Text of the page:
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At least some companies that flee California come back.
The latest example is formerly La Jolla-based Kashi, which moved to Kellogg’s Battle Creek, Mich. hub last March. Kellogg’s, which owns the natural foods company, confirmed late last week that Kashi is headed back to its old neighborhood and will operate independently from the breakfast food giant.
Kellogg’s didn’t specify the advantages behind Kashi’s return to San Diego but hinted that the move will translate into more dynamic offerings.
“Re-establishing Kashi as a stand-alone business enables us to take a leadership role in industry trends and be much quicker to market with the progressive nutrition innovations Kashi consumers want,” Kellogg’s spokeswoman Kris Charles said.
She declined to say whether San Diego’s workforce offerings or regional connections with suppliers or developers played a role.
The move could signal Kellogg’s plans to eventually sell Kashi if sales don’t improve.
Kellogg’s CEO John Bryant said last year that the company wasn’t “happy with the performance of our Kashi business” and planned to work to “get it back in the right direction.”
Last week, Food Business News reported that Kellogg’s hired former Kashi chief David Denholm to once again lead the natural foods subsidiary, which has continued to perform below its peak.
“We’ll need to innovate, renovate and get back on our front foot on that business,” Bryant said in a July 31 earnings call. “I think we’ll be doing that through 2015 and 2016.”
Bryant said moving the company back to La Jolla would speed up that process.
One food industry expert suggested San Diego and other coastal cities’ tendency to be at the forefront of culinary innovations and trends may have partly inspired the move.
Fullerton-based consultant Barry M. Weinstein, who advises entrepreneurs who want to manufacture their food products, said the return to the company’s home base also signals a return to its roots – and perhaps an attempt to lure back innovators who weren’t interested in the move to Michigan.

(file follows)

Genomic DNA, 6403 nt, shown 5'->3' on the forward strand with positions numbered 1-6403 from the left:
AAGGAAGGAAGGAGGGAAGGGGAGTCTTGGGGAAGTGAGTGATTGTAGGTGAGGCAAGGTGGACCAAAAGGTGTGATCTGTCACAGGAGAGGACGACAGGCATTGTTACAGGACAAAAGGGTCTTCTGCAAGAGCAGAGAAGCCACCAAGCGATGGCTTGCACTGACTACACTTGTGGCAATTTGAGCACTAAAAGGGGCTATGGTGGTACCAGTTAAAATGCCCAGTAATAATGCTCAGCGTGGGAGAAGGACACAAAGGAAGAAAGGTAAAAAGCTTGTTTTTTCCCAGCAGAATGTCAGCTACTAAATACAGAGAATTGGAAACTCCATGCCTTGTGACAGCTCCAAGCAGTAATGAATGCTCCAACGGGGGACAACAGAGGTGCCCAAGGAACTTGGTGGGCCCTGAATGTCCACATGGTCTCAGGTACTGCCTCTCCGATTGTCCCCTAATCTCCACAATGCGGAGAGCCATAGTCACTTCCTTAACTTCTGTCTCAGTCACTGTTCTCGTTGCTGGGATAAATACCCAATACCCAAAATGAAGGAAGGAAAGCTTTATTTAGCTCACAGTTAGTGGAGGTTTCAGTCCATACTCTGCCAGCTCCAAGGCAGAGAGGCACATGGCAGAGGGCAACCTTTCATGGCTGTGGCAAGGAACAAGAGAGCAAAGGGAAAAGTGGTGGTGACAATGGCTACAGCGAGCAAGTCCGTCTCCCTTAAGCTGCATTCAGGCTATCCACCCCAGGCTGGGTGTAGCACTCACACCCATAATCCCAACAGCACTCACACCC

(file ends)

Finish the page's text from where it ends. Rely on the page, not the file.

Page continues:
“That’s the area where the individual product was formed, and where the individuals who came up with the product are,” Weinstein said.
Some Kashi staffers remained in La Jolla even after last year’s move. The company previously told U-T San Diego 12 sales employees would continue working there and in other sales offices. Another 14 workers reportedly received layoff notices and 14 others were asked to move to Battle Creek.
It’s not clear how many workers are headed back to San Diego or when they’ll move. Charles said discussions are still under way.
Kashi’s had a San Diego presence since it was founded here in 1984. Kellogg’s bought the company 16 years later. Charles said the move back to La Jolla will give California-based workers the freedom they enjoyed in the years immediately after Kellogg’s purchased it.
“The decision to restore Kashi to the greater La Jolla area returns the business to an operating model that was in place in the mid-2000s, providing more autonomy than was the case in 2010 to 2014,” Charles said.
Kashi appears to be one of at least a handful of formerly California-based companies that have decided to re-establish a presence here.
SoCal’s biotech expertise and its climate – namely, its ability to grow a crucial desert shrub – inspired rubber producer Yulex to open a branch office in San Diego earlier this year, seven years after the company moved from Carlsbad to Phoenix.
Holden Outerwear, moved its corporate headquarters in Los Angeles in 2012 after leaving for Portland, Ore., and Fairchild Semiconductor, which made San Jose its headquarters again in 2011 years after moving to South Portland, Maine.
Kashi and Fairchild Semiconductor share a common thread: They maintained a workforce here even after moving the bulk of the company out of state.
Most of the companies that have announced departure plans in the last year – including Active Network, American Specialty Health, Omnitracs and Fallbrook Technologies – have committed to maintaining a footprint here.
This is part of our quest digging into the difficulties – real or perceived – of doing business in San Diego. Check out the previous story in our series, The State That Lands the Most Departing SD Businesses? That’d Be California, and the next, San Diego Businesses, By the Numbers.